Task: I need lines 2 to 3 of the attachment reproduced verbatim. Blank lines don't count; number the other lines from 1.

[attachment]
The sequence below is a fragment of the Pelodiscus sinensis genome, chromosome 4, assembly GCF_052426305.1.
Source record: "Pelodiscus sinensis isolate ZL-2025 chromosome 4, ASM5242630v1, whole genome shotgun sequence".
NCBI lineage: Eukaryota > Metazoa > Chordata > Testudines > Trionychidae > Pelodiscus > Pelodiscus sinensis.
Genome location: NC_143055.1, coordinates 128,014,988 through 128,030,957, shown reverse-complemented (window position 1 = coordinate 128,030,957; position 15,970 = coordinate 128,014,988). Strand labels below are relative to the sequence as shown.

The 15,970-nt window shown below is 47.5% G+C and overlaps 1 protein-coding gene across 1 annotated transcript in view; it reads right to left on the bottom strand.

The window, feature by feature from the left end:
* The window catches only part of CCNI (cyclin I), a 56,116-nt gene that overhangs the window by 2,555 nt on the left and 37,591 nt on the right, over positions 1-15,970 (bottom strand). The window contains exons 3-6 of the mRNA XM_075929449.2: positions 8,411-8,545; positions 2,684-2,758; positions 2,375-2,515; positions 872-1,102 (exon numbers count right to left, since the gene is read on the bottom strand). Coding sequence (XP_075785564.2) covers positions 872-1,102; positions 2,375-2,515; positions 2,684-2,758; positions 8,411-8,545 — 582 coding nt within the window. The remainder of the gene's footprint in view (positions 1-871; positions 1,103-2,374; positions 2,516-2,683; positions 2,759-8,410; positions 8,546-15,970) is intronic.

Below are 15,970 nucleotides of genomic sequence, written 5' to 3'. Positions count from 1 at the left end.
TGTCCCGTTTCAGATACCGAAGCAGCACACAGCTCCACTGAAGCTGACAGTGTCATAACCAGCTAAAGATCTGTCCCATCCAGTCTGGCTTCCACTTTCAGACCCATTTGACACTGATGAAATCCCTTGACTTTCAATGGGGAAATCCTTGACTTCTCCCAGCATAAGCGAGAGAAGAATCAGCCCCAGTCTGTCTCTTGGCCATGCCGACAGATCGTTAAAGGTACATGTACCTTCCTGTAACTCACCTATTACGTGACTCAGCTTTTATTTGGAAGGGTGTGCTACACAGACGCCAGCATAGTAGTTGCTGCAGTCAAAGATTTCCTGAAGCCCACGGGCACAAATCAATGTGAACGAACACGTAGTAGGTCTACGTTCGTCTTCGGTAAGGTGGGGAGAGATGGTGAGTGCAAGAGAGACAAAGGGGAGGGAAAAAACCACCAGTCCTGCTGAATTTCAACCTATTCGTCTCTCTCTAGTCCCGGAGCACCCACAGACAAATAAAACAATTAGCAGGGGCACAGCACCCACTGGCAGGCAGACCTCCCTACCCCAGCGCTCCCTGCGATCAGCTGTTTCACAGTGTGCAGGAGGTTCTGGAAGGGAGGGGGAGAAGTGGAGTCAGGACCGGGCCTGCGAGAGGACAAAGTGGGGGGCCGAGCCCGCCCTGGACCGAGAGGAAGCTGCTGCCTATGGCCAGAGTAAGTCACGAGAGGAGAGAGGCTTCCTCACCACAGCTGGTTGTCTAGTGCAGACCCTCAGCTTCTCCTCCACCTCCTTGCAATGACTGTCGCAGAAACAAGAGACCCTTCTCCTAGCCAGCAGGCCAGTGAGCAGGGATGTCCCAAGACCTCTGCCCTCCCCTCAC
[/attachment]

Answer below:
Source record: "Pelodiscus sinensis isolate ZL-2025 chromosome 4, ASM5242630v1, whole genome shotgun sequence".
NCBI lineage: Eukaryota > Metazoa > Chordata > Testudines > Trionychidae > Pelodiscus > Pelodiscus sinensis.